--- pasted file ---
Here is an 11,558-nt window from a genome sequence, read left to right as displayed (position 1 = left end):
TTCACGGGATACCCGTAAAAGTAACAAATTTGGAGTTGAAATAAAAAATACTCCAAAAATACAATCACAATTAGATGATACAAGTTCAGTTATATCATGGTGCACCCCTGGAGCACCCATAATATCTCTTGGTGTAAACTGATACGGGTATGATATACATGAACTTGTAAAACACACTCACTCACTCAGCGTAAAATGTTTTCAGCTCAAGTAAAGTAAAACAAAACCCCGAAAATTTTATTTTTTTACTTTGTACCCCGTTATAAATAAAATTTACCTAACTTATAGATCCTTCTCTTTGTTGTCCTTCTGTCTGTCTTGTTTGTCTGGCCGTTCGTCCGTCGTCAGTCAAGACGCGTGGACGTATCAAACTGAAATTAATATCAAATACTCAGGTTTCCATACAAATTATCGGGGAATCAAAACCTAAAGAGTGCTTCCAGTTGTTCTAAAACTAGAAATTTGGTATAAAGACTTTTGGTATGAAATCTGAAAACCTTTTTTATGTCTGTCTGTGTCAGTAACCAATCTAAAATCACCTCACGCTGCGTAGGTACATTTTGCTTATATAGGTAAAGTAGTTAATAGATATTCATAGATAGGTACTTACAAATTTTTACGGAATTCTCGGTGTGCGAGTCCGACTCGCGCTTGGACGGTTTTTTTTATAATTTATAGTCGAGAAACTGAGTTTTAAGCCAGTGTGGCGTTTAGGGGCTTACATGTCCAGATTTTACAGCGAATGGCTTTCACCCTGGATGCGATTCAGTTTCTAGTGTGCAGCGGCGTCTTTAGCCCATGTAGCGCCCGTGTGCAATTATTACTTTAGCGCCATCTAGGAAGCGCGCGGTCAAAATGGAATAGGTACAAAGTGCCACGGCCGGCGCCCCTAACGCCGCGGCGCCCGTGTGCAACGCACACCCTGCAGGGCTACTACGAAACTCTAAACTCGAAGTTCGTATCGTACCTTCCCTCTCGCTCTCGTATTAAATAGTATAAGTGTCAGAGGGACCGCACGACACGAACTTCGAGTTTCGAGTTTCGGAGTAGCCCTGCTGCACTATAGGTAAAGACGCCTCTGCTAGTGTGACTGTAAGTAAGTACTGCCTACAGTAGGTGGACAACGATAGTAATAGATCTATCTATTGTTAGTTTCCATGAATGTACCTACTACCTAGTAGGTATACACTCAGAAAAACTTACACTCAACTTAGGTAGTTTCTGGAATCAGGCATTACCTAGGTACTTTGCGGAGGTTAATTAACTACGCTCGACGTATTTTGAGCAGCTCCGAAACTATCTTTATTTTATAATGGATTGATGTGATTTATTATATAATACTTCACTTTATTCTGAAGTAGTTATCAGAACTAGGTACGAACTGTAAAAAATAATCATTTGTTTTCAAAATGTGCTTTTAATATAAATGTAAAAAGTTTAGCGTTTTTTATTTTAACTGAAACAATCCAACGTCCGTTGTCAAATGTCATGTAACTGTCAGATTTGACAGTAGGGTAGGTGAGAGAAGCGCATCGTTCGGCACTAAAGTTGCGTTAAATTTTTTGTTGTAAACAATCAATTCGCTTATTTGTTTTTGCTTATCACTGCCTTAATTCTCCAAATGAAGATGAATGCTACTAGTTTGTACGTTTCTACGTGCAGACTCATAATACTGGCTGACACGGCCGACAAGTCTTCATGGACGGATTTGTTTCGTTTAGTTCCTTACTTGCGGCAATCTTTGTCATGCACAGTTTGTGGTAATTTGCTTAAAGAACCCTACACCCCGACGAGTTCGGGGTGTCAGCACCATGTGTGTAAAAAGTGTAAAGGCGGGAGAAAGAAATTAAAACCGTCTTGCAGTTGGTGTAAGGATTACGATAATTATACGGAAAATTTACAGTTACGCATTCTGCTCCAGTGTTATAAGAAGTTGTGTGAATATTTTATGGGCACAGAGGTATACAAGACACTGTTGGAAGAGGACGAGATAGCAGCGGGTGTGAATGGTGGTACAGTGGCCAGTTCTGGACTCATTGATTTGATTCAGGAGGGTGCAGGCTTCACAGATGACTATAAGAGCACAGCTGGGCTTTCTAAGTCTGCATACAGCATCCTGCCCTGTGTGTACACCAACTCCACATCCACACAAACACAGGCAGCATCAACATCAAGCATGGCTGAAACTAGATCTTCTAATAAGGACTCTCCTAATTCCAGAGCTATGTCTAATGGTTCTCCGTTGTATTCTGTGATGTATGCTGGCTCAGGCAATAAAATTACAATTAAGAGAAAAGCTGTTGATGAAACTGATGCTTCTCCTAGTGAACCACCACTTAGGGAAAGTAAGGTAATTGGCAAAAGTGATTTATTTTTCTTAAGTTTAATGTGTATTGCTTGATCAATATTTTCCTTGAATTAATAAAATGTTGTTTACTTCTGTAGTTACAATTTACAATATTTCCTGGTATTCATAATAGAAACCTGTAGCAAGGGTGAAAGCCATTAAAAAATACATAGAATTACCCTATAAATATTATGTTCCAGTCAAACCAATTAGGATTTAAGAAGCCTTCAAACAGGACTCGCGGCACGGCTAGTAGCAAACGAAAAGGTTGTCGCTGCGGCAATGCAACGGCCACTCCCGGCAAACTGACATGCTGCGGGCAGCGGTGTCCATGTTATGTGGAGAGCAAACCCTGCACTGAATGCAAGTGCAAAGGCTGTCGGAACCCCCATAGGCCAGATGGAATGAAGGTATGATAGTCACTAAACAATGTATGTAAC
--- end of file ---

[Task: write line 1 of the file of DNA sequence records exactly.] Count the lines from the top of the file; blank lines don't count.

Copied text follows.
Here is an 11,558-nt window from a genome sequence, read left to right as displayed (position 1 = left end):